McDonald's, CEO Steve Easterbrook fired for "recklessness"

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In the «code of conduct» of McDonald's there is no explicit rule prohibiting a sexual relationship between a manager and an employee of the group. Instead, there are "standard principles", including this: "Employees have the right to work in a place free of harassment, intimidation or abuse, sexual or otherwise, and free from acts or threats of physical violence … For the purposes of this policy, harassment includes disparagement, offensive comments, jokes, electronic communications and other visual, verbal or physical conduct that could create an intimidating, hostile or offensive work environment. In addition to the above, "sexual harassment" includes unsolicited sex-related proposals, requests for sexual favors and other sexual conduct ". The regulation refers, however, to other «operational directives for Human Resources McDonald's available on the internal network».

On Friday November 1st the multinational board decided however, to dismiss CEO Steve Easterbrook, after discovering that he had had a consensual relationship with an employee of the company. Of course it is the adjective "consensual" that opened the debate not only in the United States. The official McDonald's statement refers to the violation of the corporate "policy" and, particularly interesting, to the "poor judgment", to the imprudence, to the manager's rash behavior. Easterbrook accepted the choice of the company, acknowledging "the mistake".

Company codes and directives have existed since before the #MeToo movement was born on the wave of the Weinstein scandal. On the contrary, according to various researches the great majority of companies have adopted anti-harassment codes. Furthermore, we must always remember that in the United States personal rights are protected everywhere, and therefore also in the workplace, by the pivotal law of 1964 and by numerous other state laws. Yet, according to a 2016 poll by the Equal Employment Opportunity Commission, 60% of women workers had received "unwanted sexual attention, explicit approaches, sexist comments, sexual abuse", in factories and offices. The most disturbing fact is that 90% of the victims never submitted a formal complaint and 75% did not even report it to a superior. It is useful, therefore, to start from this reality to understand the grip on the interpretation of existing rules, as happened at McDonald's. There are some precedents. We mention one coming from the tech world; the other from the traditional factory. Vice Media, a large digital media group, fired two top figures, President Andrew Creighton and manager Mike Germano, after some 24 employees had let the New York Times to have been subjected to sexual harassment. Also in this case the Vice board made reference to the internal directives, applying them more rigidly. Ford, on the other hand, was hit by a series of sexual harassment complaints in two Chicago facilities. The facts date back to 2017. The managing director of the automotive company, Jim Hackett, reinforced the internal rules with a training program to "teach mutual respect" among workers.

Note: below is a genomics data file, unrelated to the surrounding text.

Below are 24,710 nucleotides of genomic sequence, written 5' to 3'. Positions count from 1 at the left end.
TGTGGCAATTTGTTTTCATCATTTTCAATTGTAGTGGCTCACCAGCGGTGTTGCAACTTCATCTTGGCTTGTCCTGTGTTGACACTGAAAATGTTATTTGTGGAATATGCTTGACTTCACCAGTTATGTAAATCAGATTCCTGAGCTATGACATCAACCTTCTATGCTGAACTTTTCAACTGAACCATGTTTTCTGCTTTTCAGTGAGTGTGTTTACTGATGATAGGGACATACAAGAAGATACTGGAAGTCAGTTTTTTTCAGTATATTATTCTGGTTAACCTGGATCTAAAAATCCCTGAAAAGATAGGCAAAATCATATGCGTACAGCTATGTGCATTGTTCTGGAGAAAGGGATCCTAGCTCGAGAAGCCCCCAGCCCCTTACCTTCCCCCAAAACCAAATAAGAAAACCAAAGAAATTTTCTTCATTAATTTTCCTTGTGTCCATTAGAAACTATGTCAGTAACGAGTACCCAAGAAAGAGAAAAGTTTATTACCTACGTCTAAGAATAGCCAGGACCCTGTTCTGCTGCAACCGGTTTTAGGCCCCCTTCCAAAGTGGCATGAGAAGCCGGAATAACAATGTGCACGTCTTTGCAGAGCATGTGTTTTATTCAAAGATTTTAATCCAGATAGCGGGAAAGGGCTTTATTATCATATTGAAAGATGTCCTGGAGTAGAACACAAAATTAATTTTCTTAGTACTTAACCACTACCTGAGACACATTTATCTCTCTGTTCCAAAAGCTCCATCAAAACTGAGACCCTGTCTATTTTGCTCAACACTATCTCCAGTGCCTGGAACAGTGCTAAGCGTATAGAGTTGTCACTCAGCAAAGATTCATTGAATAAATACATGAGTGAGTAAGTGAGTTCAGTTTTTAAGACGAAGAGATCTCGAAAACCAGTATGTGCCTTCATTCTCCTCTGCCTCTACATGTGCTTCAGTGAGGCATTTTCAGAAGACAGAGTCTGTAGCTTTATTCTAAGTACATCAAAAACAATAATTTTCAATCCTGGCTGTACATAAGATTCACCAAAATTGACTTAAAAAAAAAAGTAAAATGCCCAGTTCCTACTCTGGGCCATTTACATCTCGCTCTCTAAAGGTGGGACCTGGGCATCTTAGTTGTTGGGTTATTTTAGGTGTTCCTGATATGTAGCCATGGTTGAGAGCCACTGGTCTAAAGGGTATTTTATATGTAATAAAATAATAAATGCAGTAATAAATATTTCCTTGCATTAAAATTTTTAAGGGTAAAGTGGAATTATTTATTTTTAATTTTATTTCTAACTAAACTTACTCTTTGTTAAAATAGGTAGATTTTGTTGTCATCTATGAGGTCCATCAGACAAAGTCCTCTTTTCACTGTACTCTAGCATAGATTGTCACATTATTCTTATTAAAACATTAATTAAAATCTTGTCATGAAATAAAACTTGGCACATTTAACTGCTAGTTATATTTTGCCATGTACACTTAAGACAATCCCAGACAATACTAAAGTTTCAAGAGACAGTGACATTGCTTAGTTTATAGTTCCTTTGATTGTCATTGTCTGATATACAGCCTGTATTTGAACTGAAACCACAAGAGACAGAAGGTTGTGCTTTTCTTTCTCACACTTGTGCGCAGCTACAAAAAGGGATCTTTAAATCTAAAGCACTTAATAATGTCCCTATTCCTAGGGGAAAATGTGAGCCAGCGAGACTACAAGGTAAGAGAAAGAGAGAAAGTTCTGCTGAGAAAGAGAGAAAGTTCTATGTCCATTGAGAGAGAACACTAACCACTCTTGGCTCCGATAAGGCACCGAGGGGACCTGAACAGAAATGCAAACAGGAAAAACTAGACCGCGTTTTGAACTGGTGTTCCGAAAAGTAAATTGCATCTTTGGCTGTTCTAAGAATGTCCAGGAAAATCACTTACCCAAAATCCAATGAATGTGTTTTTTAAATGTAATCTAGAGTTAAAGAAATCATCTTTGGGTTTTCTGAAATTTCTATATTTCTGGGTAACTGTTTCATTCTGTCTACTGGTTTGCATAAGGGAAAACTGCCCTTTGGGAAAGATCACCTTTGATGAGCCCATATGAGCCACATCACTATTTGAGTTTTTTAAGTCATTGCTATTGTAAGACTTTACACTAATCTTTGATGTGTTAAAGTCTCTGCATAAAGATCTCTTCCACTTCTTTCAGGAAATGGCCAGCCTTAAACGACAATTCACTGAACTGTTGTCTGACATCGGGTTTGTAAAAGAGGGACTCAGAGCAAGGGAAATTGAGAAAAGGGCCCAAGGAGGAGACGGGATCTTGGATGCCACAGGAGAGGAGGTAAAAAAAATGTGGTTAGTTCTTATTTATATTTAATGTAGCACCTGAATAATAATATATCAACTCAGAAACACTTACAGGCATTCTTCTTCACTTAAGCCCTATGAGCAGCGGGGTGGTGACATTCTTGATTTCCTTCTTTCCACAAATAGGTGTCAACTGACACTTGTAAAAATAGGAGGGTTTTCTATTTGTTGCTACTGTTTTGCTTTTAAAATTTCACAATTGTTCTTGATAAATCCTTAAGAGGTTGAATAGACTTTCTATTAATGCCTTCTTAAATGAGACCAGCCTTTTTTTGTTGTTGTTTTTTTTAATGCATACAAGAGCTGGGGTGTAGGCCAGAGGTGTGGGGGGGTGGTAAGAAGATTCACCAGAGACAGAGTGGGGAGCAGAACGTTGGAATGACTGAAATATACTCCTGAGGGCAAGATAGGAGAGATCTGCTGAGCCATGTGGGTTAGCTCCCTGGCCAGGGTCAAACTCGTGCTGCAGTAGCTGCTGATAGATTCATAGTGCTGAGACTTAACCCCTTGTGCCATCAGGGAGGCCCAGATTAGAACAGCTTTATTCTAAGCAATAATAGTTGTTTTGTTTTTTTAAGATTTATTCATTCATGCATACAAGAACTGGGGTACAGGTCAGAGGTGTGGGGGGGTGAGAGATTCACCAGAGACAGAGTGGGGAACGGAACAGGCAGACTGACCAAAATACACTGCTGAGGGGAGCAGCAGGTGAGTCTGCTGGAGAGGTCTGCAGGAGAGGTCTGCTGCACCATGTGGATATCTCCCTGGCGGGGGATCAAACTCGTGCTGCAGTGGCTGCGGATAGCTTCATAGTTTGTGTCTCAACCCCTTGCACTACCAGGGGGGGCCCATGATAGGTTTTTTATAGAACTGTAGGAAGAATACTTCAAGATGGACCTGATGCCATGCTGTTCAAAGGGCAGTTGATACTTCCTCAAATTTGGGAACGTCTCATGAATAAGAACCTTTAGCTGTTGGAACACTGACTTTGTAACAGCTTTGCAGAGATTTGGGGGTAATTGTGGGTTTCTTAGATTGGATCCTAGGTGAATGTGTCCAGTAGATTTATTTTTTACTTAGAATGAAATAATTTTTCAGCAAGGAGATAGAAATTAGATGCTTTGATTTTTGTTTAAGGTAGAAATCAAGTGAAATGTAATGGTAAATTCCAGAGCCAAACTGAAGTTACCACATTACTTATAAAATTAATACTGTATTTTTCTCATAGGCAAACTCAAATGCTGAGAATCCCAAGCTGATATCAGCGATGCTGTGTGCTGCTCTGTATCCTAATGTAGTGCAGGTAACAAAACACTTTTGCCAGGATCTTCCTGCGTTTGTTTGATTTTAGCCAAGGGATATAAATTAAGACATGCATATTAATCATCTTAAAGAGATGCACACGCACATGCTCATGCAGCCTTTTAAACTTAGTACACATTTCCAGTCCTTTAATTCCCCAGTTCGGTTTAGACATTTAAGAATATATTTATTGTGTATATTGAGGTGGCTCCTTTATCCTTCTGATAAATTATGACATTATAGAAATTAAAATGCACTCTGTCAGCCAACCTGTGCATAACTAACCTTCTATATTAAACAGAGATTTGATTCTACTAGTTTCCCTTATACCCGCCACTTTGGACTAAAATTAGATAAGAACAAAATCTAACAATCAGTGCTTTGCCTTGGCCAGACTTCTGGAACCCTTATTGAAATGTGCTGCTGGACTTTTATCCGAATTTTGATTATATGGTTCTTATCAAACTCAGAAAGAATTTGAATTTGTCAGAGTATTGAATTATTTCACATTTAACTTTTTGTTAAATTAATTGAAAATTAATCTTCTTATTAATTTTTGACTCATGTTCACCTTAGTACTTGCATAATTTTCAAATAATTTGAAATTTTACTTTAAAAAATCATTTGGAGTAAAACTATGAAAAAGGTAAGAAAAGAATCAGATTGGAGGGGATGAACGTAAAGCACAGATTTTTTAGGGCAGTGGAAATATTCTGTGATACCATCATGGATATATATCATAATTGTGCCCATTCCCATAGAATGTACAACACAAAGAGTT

November 4, 2019 (modified November 4, 2019 | 17:49)

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